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BCBS finalises counterparty exposure limits
17 April 2014
New framework on banks' exposures to large counterparties to take effect from 2019
The Basel Committee on Banking Supervision (BCBS) has set
out a standard for a supervisory framework for measuring and
controlling large exposures.
The framework (scheduled to take effect from 1 January 2019)
will supersede the committee's 1991 standard on this topic.
While many jurisdictions modelled their national rules on the
committee's previous guidance, there have been inconsistent
results across jurisdictions due to differences in measures of
exposure, measures of capital and numerical limits.
The standard has obvious implications for banks accustomed to
using internal models to calculate capital across most of their
business as regulators seek a more straightforward mechanism
for comparing exposures.
The framework will form the basis of US Dodd Frank section
165(e) which also concerns counterparty exposures. As US banks
adopt Basel III, the Collins Amendment under Dodd-Frank will
require them to run both the standardised and advanced tests
and select the worst of the two on an enterprise-wide basis to
determine capital adequacy.
The BCBS believes the revised framework will help ensure a
common minimum standard for measuring, aggregating and
controlling single name concentration risk across
The purpose of large exposure limits is to constrain the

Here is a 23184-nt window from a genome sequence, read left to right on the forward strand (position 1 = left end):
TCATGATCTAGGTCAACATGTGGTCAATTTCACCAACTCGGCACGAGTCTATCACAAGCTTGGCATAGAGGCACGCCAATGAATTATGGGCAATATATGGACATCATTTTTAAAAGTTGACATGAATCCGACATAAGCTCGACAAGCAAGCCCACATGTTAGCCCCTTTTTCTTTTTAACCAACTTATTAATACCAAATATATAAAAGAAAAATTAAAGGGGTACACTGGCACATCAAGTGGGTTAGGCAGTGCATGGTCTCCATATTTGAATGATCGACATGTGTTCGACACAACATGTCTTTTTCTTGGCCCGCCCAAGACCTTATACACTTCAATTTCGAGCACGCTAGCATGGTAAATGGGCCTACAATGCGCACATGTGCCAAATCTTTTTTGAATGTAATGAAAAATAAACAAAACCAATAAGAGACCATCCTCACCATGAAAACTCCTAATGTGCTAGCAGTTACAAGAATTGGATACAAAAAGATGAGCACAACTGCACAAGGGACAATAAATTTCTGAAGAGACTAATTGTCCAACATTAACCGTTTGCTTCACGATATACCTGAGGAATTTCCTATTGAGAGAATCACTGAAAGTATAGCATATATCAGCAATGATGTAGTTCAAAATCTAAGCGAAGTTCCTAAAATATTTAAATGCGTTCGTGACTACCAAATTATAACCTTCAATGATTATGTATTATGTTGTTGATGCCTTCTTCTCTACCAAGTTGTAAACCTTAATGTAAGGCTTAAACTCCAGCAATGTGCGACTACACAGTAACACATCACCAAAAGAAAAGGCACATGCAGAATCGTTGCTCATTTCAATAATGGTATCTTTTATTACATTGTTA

maximum loss a bank could face in the event of a sudden failure
of a counterparty or a group of connected counterparties and to
help ensure the bank remains a going concern. Especially where
the bank's counterparty is another bank, large exposure limits
can directly contribute towards the reduction of system-wide
The new large exposure standard includes a general limit
applied to all of a bank's exposures to a single counterparty,
which is set at 25% of a bank's Tier 1 capital. This limit also
applies to a bank's exposure to identified groups of connected
counterparties (counterparties that are interdependent and
likely to fail simultaneously). A tighter limit of 15% of Tier
1 capital will apply to exposures between banks that have been
designated as global systemically important.
The Committee has committed to reviewing the appropriateness of
setting a large exposure limit for exposures to qualifying
central counterparties (QCCPs) related to clearing activities -
which are currently exempted - by 2016. It will also review the
impact of the large exposures framework on monetary policy